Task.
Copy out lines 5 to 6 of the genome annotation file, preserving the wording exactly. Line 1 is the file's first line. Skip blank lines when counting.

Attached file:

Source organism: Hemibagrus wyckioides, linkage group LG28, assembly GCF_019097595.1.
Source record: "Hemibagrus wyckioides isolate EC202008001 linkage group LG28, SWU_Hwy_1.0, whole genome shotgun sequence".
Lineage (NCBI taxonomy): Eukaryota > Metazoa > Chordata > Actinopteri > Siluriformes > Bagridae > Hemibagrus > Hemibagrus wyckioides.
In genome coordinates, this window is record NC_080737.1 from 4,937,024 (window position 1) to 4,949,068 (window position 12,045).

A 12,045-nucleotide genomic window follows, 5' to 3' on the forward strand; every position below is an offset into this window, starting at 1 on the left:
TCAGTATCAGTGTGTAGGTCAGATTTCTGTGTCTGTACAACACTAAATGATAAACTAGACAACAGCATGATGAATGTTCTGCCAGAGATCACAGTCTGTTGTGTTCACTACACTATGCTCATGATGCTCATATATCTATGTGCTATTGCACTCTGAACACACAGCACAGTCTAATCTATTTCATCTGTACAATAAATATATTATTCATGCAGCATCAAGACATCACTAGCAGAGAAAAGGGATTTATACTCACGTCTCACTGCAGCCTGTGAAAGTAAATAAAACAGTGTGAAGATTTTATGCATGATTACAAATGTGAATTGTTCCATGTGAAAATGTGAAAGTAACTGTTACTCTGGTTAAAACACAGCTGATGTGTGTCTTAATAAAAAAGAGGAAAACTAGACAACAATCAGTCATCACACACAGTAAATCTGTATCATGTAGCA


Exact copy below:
A 12,045-nucleotide genomic window follows, 5' to 3' on the forward strand; every position below is an offset into this window, starting at 1 on the left:
TCAGTATCAGTGTGTAGGTCAGATTTCTGTGTCTGTACAACACTAAATGATAAACTAGACAACAGCATGATGAATGTTCTGCCAGAGATCACAGTCTGTTGTGTTCACTACACTATGCTCATGATGCTCATATATCTATGTGCTATTGCACTCTGAACACACAGCACAGTCTAATCTATTTCATCTGTACAATAAATATATTATTCATGCAGCATCAAGACATCACTAGCAGAGAAAAGGGATTTATACTCACGTCTCACTGCAGCCTGTGAAAGTAAATAAAACAGTGTGAAGATTTTATGCATGATTACAAATGTGAATTGTTCCATGTGAAAATGTGAAAGTAACTGTTACTCTGGTTAAAACACAGCTGATGTGTGTCTTAATAAAAAAGAGGAAAACTAGACAACAATCAGTCATCACACACAGTAAATCTGTATCATGTAGCA